Technology That Shouldnt Be Forgotten This Memorial Day

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Technology That Shouldnt Be Forgotten This Memorial Day

by Jeffrey Burt

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IBM 701

This is the mainframe computer that started it all off, more than 50 years ago. And now, a half century later, IBM's mainframe business is not only still a viable one, but is growing, with new workloads being added to the massive systems.

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IBM Model 350 Disk File

The IBM Model 350 Disk File was the first hard disk drive. It had 24-inch disks, could store about 4.4 MB of data, spun at 1,200 rpm and provided storage capacities of five, 10, 15 or 20 million characters. Rolled out in 1956, it was used with the IBM 305 RAMAC.

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IBM 5150 PC

Rolled out in 1981, IBM's 5150 was the first of the real PCs and the basis for what would be known as the "IBM-compatible computer."

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Apple Macintosh

Coming out three years after the IBM 5150, Apple's Mac changed the way people looked at computers, using a mouse, icons and GUI rather than the command-line interface of the IBM-compatible systems.

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Intel i386

Launched in 1985, the Intel chip was the first of the 32-bit x86 architectures and first used by Compaq. Twenty years later, it was still in use, though mostly in embedded systems.

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MS-DOS

The first of the Windows operating systems, MS-DOS 1.0 was introduced in 1982 to run on IBM PCs. However, Bill Gates kept the rights to the OS, setting the stage for Microsoft's dominance.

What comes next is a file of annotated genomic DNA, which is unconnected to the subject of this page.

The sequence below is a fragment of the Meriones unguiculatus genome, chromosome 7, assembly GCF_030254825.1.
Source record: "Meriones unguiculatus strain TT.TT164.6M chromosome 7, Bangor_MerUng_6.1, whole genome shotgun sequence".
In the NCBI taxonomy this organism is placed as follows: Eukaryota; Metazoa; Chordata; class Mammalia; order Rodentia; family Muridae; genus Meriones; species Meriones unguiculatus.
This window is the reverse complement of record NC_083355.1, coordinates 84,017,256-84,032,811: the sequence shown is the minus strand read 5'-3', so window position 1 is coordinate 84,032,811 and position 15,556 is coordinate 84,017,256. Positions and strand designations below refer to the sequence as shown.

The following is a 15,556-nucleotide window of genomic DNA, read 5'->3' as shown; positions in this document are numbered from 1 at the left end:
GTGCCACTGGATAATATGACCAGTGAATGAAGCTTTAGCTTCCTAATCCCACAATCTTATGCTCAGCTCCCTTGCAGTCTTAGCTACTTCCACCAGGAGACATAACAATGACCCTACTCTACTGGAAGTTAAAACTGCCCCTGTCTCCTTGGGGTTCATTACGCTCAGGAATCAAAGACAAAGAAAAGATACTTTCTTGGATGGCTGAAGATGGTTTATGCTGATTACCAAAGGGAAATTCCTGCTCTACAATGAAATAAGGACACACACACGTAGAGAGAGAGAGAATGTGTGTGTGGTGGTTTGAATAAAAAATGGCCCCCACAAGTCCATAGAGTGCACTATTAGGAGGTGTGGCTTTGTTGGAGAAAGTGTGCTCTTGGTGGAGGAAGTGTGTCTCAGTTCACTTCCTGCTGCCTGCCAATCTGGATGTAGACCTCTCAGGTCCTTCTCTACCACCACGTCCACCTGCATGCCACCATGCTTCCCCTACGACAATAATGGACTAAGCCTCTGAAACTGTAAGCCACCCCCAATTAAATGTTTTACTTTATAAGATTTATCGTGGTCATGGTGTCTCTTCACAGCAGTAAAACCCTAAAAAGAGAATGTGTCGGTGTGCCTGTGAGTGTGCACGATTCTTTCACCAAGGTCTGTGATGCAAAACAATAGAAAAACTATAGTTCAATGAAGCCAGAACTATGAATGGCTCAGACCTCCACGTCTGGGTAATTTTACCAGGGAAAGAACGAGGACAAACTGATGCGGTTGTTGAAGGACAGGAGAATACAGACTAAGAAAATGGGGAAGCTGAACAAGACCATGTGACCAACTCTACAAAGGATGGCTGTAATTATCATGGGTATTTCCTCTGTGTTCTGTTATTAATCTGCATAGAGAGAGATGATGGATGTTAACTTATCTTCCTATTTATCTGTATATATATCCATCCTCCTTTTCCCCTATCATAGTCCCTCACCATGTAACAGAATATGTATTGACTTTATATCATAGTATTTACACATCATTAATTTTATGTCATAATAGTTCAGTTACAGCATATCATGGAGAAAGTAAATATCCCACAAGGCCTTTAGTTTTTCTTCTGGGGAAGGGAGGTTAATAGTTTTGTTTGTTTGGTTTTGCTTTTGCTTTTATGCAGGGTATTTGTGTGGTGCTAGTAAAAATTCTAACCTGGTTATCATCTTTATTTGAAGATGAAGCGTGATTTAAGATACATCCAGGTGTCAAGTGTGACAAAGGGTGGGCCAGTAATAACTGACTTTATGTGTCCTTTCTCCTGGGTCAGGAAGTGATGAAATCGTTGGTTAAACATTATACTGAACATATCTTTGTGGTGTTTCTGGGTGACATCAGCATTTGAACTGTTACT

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Sun1 Workstation

Sun shipped its first Sun-1 workstation in 1982. The Andy Bechtolsheim-designed system included a 16-bit Motorola chip that runs a Unix operating system and offered high-resolution graphics and Ethernet networking capabilities. Fewer than 200 were built, according to Sun.

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Unix OS

Developed in 1969 at Bell Labs, the operating system—though squeezed by Windows and Linux—is still cranking along, thanks to IBM with its AIX variant, HP with HP-UX and Sun with Solaris.

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Handspring VisorPhone

Handspring's VisorPhone, released in 2001, was among the first devices to bring together the cell phone and PDA to create a smartphone, paving the way for the BlackBerrys, Treos and Apple iPhones of the world.

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AMD Opteron

Certainly not much of a legacy technology at 6 years old, the server chip—which offered such features as an integrated memory controller and 32- and 64-bit capabilities—forced Intel to abandon its plans to push Itanium as the 64-bit computing platform of the future and raised the issue of energy efficiency in technology.

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